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Franz Mesmer

Franz Anton Mesmer (May 23, 1734 - March 5, 1815) discovered what he called animal magnetism[?] and others often called mesmerism[?]. The evolution of Mesmer's ideas and practices led James Braid (1795-1860) to develop hypnosis in 1842.

Mesmer was born in the village of Iznang, Swabia. After studying at the Jesuit universities of Dillingen[?] and Ingolstadt, he took up the study of medicine at the University of Vienna in 1759. In 1766 he published a doctoral dissertation with the Latin title De planetarum influxu, which discussed the influence of the moon and the planets on the human body and on disease. Evidence assembled by Frank A. Pattie[?] suggests that Mesmer plagerized his dissertation from a work by Richard Mead[?] (1673-1754).

Soon after receiving his degree, he married a wealthy widow and established himself as a physician in Vienna. He lived on a splendid estate and was a patron of the arts. When court intrigue prevented the performance of Bastien und Bastienne[?], the first opera composed by the twelve-year-old musical prodigy Wolfgang Amadeus Mozart, Mesmer offered his own gardens for the production. Mozart later immortalized his former patron by including a joking reference to Mesmer in his opera Cosi fan tutte. In 1774 he used a magnet to produce an "artificial tide" in a patient. Mesmer had her swallow a preparation containing iron, and then attached magnets to various parts of her body. She reported feeling streams of a mysterious fluid running through her body and was relieved of her symptoms for several hours. Mesmer did not believe that the magnets had achieved the cure on their own. He felt that he had contributed animal magnetism[?], which had accumulated in his own body, to her. He soon stopped using magnets as a part of his treatment.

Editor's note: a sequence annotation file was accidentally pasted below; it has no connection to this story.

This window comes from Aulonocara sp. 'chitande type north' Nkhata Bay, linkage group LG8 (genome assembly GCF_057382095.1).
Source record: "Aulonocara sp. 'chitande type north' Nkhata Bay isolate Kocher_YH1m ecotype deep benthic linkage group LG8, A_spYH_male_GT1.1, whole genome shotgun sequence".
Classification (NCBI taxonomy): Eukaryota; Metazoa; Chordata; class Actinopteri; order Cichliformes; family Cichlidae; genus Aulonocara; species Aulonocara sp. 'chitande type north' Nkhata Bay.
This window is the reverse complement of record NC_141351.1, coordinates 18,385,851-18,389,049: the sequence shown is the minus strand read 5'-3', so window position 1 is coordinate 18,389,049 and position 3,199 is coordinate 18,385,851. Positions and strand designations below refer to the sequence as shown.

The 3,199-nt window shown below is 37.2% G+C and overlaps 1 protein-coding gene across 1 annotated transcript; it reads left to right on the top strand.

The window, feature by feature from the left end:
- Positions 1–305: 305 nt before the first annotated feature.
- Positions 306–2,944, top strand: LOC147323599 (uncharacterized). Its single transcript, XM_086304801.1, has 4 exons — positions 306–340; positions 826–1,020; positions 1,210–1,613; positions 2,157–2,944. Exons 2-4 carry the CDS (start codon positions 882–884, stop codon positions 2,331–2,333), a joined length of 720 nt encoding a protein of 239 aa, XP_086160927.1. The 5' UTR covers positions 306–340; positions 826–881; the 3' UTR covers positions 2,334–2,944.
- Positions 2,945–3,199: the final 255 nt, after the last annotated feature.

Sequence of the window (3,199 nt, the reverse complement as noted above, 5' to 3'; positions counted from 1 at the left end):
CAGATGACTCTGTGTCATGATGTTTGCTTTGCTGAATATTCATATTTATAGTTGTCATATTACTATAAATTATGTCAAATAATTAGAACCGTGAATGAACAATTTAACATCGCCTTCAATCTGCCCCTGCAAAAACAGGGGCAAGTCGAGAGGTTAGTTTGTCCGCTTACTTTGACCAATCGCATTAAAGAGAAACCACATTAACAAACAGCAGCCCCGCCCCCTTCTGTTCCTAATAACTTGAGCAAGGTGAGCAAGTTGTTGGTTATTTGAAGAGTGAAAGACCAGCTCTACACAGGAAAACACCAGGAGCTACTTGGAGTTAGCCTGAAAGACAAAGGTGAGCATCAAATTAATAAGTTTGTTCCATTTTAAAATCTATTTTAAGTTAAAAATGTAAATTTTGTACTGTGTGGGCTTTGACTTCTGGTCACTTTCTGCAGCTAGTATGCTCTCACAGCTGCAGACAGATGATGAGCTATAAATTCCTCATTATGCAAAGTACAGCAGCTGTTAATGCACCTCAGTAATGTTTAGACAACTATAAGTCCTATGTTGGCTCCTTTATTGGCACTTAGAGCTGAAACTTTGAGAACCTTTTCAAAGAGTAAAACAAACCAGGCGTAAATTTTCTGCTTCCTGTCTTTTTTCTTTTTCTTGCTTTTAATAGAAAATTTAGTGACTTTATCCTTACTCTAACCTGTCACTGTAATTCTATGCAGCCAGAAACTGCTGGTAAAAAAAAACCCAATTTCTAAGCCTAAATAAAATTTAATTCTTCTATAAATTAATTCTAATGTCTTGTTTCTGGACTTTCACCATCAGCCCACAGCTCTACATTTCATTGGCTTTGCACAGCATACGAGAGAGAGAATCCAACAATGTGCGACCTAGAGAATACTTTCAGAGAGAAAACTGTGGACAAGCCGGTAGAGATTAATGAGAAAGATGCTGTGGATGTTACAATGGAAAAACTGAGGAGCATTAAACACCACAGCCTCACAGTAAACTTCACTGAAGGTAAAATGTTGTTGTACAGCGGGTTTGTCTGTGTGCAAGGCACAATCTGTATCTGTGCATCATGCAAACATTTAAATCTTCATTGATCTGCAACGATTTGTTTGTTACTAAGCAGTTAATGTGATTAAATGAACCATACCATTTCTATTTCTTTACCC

In 1775 Mesmer was invited to give his opinion before the Munich Academy of Sciences[?] on the exorcisms carried out by Johann Joseph Gassner[?] (1727-1779), a priest and healer. Mesmer said that while Gassner was sincere in his beliefs, his cures were due to the fact that he possessed a high degree of animal magnetism. This confrontation between Mesmer's secular ideas and Gassner's religious beliefs marked the end of Gassner's career as well as, according to Henri Ellenberger[?], the emergence of dynamic psychiatry[?].

The scandal which followed Mesmer's unsuccessful attempt to treat the blindness of an 18 year old musician, Maria Theresa Paradis[?], led him to leave Vienna in 1777. The following year Mesmer moved to Paris, rented an apartment in a part of the city preferred by the wealthy and powerful and established a medical practice . Paris was soon divided into those who thought he was a charlatan, who had been forced to flee from Vienna, and those who thought he had made a great discovery.

In his first years in Paris, Mesmer tried and failed to get either the Royal Academy of Sciences or the Royal Society of Medicine to provide official approval for his doctrines. He found only one physician of high professional and social standing, Charles d'Eslon[?], to become a disciple. In 1779, with d'Eslon's encouragement, Mesmer wrote an 88 page book Mémoire sur la découverte du magnétisme animal, to which he appended his famous 27 Propositions. These propositions outlined his theory at that time.